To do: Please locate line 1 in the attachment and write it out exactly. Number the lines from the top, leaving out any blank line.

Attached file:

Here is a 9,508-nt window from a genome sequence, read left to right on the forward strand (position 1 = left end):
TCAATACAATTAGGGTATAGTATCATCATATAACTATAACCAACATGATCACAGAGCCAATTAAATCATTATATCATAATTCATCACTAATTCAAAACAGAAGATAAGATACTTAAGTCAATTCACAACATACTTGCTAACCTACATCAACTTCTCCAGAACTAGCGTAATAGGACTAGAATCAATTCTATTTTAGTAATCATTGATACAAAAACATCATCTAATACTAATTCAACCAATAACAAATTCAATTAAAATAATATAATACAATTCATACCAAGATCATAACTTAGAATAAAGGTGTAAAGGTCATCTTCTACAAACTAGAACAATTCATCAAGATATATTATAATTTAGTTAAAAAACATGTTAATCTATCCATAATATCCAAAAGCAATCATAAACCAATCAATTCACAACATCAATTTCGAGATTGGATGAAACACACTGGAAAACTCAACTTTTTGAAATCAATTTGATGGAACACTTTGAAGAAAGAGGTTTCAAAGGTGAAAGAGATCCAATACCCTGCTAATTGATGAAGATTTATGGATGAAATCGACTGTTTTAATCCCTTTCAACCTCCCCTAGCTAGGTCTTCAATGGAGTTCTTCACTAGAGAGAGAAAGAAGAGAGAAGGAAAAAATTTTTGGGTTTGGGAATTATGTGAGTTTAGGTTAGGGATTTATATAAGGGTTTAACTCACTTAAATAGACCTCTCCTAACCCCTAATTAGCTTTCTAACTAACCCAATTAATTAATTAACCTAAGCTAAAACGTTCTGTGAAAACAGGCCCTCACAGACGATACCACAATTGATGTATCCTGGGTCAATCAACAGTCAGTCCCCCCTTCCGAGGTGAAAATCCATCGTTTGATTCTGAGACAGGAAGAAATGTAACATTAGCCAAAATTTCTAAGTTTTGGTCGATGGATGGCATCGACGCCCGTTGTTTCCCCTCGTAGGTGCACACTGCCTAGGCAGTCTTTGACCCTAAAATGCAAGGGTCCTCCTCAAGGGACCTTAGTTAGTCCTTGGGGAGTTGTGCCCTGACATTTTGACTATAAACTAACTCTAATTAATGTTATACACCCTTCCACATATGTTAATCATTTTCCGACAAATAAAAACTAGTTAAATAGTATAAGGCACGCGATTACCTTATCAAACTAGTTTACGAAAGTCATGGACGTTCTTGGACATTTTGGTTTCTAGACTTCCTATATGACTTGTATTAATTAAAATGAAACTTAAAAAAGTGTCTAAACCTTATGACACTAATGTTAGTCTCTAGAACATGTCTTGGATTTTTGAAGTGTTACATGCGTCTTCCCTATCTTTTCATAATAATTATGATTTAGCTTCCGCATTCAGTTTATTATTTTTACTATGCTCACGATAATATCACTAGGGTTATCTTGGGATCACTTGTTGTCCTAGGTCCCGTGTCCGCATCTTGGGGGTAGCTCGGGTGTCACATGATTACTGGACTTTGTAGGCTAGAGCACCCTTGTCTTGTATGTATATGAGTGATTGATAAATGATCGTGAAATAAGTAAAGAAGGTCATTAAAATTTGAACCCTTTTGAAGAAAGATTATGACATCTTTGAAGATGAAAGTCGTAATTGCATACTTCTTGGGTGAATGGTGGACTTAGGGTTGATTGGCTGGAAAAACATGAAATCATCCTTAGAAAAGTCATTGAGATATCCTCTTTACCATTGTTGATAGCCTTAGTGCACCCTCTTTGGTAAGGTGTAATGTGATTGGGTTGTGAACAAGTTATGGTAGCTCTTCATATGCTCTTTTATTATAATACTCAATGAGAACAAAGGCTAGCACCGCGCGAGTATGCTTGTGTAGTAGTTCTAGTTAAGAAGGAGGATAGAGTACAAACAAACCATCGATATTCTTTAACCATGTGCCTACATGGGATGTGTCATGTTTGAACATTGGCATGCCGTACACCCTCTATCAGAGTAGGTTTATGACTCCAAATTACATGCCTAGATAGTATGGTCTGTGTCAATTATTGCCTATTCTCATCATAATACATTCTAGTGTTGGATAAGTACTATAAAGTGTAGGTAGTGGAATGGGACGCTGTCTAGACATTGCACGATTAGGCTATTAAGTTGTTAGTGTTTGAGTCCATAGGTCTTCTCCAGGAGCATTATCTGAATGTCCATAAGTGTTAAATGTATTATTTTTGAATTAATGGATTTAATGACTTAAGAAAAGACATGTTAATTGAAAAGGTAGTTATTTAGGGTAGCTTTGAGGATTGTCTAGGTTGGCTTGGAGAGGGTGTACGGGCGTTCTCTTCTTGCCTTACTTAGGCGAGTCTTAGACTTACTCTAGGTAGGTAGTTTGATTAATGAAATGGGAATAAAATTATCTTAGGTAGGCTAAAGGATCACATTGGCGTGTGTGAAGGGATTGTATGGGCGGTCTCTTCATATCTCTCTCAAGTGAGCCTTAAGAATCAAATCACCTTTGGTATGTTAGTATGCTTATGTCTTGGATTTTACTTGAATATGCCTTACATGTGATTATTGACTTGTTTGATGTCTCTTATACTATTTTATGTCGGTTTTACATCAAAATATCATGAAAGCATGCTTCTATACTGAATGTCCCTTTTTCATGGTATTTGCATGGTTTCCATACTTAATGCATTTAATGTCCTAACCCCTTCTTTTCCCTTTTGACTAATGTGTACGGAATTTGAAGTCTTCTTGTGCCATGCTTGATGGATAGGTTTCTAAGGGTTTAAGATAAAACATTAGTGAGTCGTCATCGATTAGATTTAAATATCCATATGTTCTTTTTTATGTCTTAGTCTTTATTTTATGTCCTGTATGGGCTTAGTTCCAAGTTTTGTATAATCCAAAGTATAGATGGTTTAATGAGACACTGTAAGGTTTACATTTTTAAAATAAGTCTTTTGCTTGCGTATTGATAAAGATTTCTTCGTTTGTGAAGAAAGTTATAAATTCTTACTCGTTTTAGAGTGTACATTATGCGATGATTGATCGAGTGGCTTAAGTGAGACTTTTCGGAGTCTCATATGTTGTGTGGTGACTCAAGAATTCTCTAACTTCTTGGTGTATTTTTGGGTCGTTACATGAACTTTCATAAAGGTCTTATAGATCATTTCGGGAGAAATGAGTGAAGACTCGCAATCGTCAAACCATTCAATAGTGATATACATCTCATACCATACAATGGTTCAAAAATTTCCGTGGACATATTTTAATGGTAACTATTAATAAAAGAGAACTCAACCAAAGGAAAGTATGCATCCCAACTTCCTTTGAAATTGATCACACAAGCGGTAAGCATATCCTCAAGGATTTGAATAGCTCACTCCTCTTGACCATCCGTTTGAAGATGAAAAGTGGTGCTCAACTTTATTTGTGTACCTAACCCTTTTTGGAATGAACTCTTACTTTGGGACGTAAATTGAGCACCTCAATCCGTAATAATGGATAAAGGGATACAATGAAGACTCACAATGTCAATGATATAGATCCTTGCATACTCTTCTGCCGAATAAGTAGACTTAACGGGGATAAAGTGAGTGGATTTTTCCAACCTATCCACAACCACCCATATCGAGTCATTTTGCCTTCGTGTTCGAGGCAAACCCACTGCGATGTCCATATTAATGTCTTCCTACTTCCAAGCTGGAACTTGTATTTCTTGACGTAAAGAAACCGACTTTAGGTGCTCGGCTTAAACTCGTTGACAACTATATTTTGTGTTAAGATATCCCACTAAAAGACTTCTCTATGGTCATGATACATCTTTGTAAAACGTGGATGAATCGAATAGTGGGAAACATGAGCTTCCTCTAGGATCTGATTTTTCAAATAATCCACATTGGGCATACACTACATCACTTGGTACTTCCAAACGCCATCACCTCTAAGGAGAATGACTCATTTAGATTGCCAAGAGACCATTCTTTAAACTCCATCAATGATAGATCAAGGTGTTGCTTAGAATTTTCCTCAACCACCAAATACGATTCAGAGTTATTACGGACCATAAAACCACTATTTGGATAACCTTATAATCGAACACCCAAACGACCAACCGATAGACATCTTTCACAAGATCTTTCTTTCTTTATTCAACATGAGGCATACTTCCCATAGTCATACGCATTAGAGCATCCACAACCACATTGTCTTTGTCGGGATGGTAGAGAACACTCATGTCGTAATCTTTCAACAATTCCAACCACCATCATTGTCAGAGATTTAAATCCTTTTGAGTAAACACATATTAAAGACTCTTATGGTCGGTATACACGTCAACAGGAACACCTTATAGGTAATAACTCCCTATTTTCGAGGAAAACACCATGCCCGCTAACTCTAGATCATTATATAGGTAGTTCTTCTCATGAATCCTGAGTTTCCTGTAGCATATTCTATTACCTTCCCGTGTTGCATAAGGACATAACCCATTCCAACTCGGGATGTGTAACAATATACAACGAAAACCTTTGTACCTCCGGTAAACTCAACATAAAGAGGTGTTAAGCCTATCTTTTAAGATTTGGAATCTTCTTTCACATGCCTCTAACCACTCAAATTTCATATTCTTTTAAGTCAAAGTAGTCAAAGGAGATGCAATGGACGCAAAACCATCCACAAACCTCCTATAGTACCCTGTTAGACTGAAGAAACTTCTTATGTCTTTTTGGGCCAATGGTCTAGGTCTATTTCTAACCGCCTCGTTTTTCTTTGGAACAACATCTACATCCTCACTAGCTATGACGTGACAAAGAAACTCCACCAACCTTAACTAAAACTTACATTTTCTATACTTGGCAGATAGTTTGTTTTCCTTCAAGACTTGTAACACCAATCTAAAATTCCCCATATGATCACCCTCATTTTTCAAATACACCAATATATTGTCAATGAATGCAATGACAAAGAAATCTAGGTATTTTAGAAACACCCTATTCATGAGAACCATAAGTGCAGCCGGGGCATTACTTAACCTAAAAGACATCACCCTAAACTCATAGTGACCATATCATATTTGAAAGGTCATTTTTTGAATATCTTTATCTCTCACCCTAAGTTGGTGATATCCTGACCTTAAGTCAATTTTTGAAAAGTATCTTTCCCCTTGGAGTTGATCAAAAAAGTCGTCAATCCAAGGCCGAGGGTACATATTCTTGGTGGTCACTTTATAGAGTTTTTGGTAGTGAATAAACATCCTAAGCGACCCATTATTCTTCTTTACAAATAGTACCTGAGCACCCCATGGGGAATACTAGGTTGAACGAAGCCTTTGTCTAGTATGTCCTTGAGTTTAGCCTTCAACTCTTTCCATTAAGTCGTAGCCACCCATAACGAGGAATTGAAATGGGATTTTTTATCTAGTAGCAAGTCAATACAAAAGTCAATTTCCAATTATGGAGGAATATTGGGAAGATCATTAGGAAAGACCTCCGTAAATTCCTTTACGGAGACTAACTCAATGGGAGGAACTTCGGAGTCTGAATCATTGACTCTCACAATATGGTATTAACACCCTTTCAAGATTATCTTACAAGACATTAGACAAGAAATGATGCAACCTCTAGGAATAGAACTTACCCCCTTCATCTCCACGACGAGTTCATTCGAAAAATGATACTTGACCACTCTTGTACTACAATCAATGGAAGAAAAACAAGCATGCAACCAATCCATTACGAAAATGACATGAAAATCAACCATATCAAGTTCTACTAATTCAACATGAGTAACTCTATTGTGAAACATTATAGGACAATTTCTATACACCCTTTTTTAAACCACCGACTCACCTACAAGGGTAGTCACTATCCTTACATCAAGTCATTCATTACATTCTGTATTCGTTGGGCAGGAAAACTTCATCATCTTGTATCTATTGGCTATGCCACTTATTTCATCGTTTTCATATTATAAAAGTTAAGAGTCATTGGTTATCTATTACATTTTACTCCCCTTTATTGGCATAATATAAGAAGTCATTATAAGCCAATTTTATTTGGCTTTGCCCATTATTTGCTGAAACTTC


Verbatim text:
Here is a 9,508-nt window from a genome sequence, read left to right on the forward strand (position 1 = left end):